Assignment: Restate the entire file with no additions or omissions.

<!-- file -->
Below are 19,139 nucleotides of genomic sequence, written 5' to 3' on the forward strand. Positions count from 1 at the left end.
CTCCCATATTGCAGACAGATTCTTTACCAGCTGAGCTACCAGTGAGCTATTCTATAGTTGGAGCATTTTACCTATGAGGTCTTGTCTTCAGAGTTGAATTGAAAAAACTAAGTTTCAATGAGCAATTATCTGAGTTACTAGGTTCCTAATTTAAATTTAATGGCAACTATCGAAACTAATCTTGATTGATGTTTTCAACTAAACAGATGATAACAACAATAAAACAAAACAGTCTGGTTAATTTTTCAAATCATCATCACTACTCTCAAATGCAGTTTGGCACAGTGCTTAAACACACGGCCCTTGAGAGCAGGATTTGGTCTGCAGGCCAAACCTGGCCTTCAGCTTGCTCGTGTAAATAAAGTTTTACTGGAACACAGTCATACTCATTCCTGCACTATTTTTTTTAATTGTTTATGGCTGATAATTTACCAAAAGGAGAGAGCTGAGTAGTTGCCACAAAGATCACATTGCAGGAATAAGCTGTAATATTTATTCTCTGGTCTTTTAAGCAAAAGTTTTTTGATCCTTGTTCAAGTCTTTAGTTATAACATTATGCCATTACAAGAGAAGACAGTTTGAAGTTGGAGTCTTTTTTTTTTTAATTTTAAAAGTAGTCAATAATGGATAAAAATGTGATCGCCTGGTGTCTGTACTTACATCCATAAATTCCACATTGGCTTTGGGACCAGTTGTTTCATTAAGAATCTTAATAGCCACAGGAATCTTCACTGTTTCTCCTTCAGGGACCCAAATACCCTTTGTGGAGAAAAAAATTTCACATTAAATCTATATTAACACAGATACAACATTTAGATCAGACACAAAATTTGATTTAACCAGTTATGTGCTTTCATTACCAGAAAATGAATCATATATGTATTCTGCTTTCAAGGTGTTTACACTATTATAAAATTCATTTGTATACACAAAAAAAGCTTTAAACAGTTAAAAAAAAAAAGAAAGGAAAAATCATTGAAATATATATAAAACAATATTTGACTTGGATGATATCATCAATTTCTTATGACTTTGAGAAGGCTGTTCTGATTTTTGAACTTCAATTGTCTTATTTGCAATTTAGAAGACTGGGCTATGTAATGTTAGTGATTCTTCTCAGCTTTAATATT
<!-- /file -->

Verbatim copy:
Below are 19,139 nucleotides of genomic sequence, written 5' to 3' on the forward strand. Positions count from 1 at the left end.
CTCCCATATTGCAGACAGATTCTTTACCAGCTGAGCTACCAGTGAGCTATTCTATAGTTGGAGCATTTTACCTATGAGGTCTTGTCTTCAGAGTTGAATTGAAAAAACTAAGTTTCAATGAGCAATTATCTGAGTTACTAGGTTCCTAATTTAAATTTAATGGCAACTATCGAAACTAATCTTGATTGATGTTTTCAACTAAACAGATGATAACAACAATAAAACAAAACAGTCTGGTTAATTTTTCAAATCATCATCACTACTCTCAAATGCAGTTTGGCACAGTGCTTAAACACACGGCCCTTGAGAGCAGGATTTGGTCTGCAGGCCAAACCTGGCCTTCAGCTTGCTCGTGTAAATAAAGTTTTACTGGAACACAGTCATACTCATTCCTGCACTATTTTTTTTAATTGTTTATGGCTGATAATTTACCAAAAGGAGAGAGCTGAGTAGTTGCCACAAAGATCACATTGCAGGAATAAGCTGTAATATTTATTCTCTGGTCTTTTAAGCAAAAGTTTTTTGATCCTTGTTCAAGTCTTTAGTTATAACATTATGCCATTACAAGAGAAGACAGTTTGAAGTTGGAGTCTTTTTTTTTTTAATTTTAAAAGTAGTCAATAATGGATAAAAATGTGATCGCCTGGTGTCTGTACTTACATCCATAAATTCCACATTGGCTTTGGGACCAGTTGTTTCATTAAGAATCTTAATAGCCACAGGAATCTTCACTGTTTCTCCTTCAGGGACCCAAATACCCTTTGTGGAGAAAAAAATTTCACATTAAATCTATATTAACACAGATACAACATTTAGATCAGACACAAAATTTGATTTAACCAGTTATGTGCTTTCATTACCAGAAAATGAATCATATATGTATTCTGCTTTCAAGGTGTTTACACTATTATAAAATTCATTTGTATACACAAAAAAAGCTTTAAACAGTTAAAAAAAAAAAGAAAGGAAAAATCATTGAAATATATATAAAACAATATTTGACTTGGATGATATCATCAATTTCTTATGACTTTGAGAAGGCTGTTCTGATTTTTGAACTTCAATTGTCTTATTTGCAATTTAGAAGACTGGGCTATGTAATGTTAGTGATTCTTCTCAGCTTTAATATT